Norman Brown | Benefits, not blackmail, Dr Cooper
In keeping with its mandate to provide housing solutions for low- and middle-income Jamaicans and given the scarcity of suitable land for development in Kingston, the Housing Agency of Jamaica (HAJ) plans to develop and sell 50 lots on 20 acres (of the 91 acres) of government-owned lands in an elevated area adjoining Long Mountain Country Club (known as Mona Section 1).
The proceeds of this sale will permit the construction and delivery of affordable houses in other locations to Jamaicans.
It will be recalled that approval was granted by the P.J. Patterson administration in the early 2000s for the construction of Long Mountain Country Club with the stipulation by the National Environment and Planning Agency (NEPA) then that a portion of this tract be reserved as a conservation area.
On July 17, after extensive public consultations during the environmental impact assessment (EIA) process, the HAJ met with representatives of the Beverley Hills, Long Mountain, and Karachi communities who had concerns about the planned development.
At that meeting, the HAJ sought to address the anxieties of the residents by answering their queries and sharing a PowerPoint presentation on the project, which may be summarised as follows:
- The HAJ wishes to build a community that integrates well with the existing surrounding communities of Karachi, Long Mountain Country Club, and Beverly Hills.
- All required approvals by NEPA have been obtained.
- In fulfilment of the requirements of the environmental permit, the HAJ will build a community playground that will be accessible not only to the new residents, but also to the surrounding communities.
- A conservation space opposite the development site will also be preserved as a public open space, in keeping with the conditions of the environmental permit.
- An EIA was completed as part of the environmental permit application and involved public consultation as part of the process.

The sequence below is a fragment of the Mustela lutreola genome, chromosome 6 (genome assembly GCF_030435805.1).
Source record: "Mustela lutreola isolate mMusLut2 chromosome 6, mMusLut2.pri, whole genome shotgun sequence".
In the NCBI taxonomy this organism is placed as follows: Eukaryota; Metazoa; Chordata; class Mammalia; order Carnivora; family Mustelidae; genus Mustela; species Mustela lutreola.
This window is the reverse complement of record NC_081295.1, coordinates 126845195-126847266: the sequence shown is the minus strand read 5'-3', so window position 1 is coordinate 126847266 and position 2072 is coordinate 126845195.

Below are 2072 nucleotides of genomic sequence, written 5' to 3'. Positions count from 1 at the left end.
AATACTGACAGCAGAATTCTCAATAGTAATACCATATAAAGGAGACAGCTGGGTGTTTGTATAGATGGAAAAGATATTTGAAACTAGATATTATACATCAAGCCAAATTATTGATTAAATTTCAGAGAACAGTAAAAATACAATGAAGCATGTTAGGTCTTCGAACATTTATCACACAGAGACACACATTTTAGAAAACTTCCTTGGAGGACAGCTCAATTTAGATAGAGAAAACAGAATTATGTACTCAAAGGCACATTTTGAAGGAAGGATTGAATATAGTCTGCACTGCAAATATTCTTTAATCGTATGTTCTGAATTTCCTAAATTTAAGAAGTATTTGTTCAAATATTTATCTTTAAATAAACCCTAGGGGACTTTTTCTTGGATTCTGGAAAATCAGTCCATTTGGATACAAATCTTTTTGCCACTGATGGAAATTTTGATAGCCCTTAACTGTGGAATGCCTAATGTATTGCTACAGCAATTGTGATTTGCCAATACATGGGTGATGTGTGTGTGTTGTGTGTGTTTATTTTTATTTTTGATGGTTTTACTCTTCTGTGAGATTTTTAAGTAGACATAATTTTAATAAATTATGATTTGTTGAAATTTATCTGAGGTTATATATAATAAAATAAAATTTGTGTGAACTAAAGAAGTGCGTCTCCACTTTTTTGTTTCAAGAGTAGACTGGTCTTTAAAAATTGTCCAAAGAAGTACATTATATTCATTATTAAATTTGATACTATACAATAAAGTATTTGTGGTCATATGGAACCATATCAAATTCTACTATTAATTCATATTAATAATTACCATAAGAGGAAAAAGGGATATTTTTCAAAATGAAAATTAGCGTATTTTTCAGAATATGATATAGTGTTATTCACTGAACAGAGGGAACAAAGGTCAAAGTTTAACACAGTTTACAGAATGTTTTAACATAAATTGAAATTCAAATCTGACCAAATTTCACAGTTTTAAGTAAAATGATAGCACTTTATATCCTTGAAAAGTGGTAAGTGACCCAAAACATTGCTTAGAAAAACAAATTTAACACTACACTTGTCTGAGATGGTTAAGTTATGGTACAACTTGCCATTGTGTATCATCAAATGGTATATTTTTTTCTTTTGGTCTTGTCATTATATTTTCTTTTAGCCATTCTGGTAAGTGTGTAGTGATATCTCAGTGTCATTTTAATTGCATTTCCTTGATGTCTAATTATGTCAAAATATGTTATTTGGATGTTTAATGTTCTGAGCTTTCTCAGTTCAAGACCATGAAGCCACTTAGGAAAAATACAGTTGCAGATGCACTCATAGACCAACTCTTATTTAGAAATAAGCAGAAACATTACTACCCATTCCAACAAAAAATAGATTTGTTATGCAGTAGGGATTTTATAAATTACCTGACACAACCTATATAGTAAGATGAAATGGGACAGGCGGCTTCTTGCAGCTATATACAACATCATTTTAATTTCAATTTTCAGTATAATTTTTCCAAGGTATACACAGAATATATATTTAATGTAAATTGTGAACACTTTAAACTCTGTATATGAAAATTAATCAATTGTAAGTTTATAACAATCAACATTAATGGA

- The HAJ has engaged in preliminary discussions with the Long Mountain National Park, a registered charity, to allocate the remaining lands at Mona Section 2 for designation as an active recreational space and national park. The national park will include such features as a nature trail, a jogging trail, bird watching, and hiking.
ERRONEOUS ENVIRONMENTAL CONCERNS
The HAJ was requested to commission an EIA as part of the criteria for consideration for approval. The findings of the EIA were subject to public consultation and feedback.
In addition, the public discussions that were facilitated probed these particular areas of concern:
- Whether Long Mountain is the watershed area for the Mona Dam. This claim was refuted by the National Water Commission (NWC).
- Whether discharge of additional storm water in the drainage channel could erode the lower slopes facing the reservoir.
- The likelihood of sewage from the proposed development entering the Mona reservoir.
- The need to assess the potential impact of the proposal with respect to the reservoir and the potable water supply, wildlife, and solid waste.
- After rigorous analysis and public consultation, and having established several conditions of approval, by which the HAJ has to abide in order to preserve its validity, NEPA granted an environmental permit for the development in May 2013.
- There is no scientific or geographical evidence to support the claim that HAJ’s proposed development can influence the water quality of the Mona Reservoir through surface run-off, storm water, or sewerage.
- The development will connect to NWC’s central sewer line and will not use soakaway pits or other forms of on-lot sewerage.
- The NWA presented no challenges with traffic management, nor does the proposed number of solutions exceed the threshold that would necessitate a traffic impact assessment.
Having shared this information and listened to, and held, a frank and lengthy discussion with the community members, the HAJ found it strange that despite the findings of the 2011 EIA, which contained no objections to the development of lots and residential units in that area, that a column by Dr Carolyn Cooper would appear in The Sunday Gleaner dated September 29, 2019, attacking the HAJ, NEPA, and the project itself, based in part on a number of long-debunked inaccuracies.
As a responsible government agency charged with providing housing solutions within reach of the many Jamaicans needing homes, the HAJ has engaged, and listened to, the views of the stakeholders of this project, but ultimately, our decisions must ensure the highest and best use of the lands that will achieve the greatest benefit to all Jamaicans, in the interest of nation-building and not just serve the special interests of a certain section of society.
If the HAJ is not able to proceed with this project, the next option would be to sell the lands to a private developer.
The HAJ is convinced that it would be the best steward of these lands and dedicate the kind of care, environmental integrity, due diligence, and social responsibility in the development of this project that no private developer would as our interests are not solely commercial.
- Norman Brown is chairman of the Housing Agency of Jamaica. Email feedback to firstname.lastname@example.org